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Is Light exclusively an ionization process?

  1. May 26, 2015 #1
    The production of light is always accompanied by the emission of electrons. Example, when a candle flame emits light by the combustion of candle wax where the oxidation process of candle wax produces light which I believe can be considered an ionization effect or an oxidation process since oxidation could in fact be considered an ionization effect since the base structure is losing electrons or electron. Also, in the case of decelerating electrons that are initially electrons that ostensibly originate from an ionization effect. This is certainly not purely an ionization process but the electrons do originally originate from an ionization effect since electrons are formed by ionization and with this process of ionization light is transformed from the raw motion of an electron to light energy which is experimentally verified. Therefore, one could say that the formation of light is essentially part of an ionization process where electrons are emitted or one could say the affect of the electron that produces light which is assume as diametrically part of an ionization effect. What do you think, mutually inclusive or beleterallyterally exclusive phenomena?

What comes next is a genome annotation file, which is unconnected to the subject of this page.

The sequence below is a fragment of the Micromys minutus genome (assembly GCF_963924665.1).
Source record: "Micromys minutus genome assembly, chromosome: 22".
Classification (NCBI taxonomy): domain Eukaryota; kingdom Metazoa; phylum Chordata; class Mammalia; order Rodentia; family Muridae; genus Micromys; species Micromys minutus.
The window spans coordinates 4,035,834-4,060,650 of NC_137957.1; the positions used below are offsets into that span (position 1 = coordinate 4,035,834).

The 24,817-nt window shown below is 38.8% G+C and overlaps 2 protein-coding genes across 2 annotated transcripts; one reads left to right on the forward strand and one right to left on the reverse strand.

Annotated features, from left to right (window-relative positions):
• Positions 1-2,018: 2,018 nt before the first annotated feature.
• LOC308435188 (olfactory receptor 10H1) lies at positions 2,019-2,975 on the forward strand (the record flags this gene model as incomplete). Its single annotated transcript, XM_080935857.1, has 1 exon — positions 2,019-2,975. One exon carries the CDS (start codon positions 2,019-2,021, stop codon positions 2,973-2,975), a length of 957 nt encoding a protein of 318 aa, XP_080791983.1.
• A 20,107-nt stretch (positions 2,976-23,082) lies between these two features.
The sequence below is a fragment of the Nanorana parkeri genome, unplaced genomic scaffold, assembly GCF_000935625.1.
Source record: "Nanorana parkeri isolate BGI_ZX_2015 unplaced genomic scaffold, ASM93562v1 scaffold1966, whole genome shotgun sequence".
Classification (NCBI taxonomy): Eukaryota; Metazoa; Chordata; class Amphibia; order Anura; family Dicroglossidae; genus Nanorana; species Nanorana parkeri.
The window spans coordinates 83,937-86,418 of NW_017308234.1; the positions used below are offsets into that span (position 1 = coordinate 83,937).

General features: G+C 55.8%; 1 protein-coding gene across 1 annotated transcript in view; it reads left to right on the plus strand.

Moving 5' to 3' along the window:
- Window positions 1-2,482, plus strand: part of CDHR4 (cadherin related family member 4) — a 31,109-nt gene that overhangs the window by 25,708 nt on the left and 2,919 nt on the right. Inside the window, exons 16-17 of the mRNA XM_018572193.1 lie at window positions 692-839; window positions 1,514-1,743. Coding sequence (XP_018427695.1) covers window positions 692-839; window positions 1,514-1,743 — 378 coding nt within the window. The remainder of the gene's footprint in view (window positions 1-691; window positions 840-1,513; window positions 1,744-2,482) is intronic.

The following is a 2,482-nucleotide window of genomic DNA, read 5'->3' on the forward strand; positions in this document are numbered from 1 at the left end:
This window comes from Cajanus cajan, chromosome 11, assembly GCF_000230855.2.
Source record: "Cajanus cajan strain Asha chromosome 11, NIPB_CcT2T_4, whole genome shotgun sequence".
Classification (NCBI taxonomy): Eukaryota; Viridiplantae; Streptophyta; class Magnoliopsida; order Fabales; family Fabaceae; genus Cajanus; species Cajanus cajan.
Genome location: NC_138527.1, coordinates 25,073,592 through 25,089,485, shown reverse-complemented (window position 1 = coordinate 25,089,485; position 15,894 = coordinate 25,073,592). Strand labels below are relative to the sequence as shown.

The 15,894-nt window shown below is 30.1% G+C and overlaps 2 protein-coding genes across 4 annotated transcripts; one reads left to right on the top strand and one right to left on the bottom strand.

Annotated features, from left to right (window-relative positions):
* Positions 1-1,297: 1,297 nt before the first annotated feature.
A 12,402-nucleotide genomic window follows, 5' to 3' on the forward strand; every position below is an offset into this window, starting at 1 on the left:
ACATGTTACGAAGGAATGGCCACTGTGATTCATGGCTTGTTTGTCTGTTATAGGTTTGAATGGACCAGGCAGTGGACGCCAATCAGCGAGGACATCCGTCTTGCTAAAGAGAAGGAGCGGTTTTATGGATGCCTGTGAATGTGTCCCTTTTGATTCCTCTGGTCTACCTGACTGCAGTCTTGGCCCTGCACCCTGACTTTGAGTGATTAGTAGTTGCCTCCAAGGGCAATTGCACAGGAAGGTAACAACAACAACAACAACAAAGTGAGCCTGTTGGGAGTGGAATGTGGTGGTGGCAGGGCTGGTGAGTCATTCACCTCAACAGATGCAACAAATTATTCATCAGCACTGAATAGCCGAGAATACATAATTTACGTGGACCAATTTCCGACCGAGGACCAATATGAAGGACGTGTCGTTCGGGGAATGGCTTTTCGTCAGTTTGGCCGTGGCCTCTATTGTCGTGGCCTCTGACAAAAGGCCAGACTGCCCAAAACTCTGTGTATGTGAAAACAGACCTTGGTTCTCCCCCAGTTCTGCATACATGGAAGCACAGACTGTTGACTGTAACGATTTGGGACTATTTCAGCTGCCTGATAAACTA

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  3. May 26, 2015 #2

    ZapperZ

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    "ionization" Always?

    If you go to a synchrotron light source, the "light" that is produced is either from the synchrotron radiation (electrons going around in circles in the storage ring), or electrons being jiggle up and down or sideways as they passed through a series of magnetic field.

    Where is the "ionization" there?

    I can also have a transmission antenna that has nothing more than a current going back and forth without leaving the antenna conductor. No ionization there, and yet, I get radio waves/microwaves.

    Where is the "ionization" there?

    Zz.
     
  4. May 26, 2015 #3

    blue_leaf77

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    There's no ionization in the generation of laser light.
     
  5. May 26, 2015 #4
    No, original post is not at all correct. Electrons are not necessary for light production. You could, for instance, annihilate a proton and antiproton.
     
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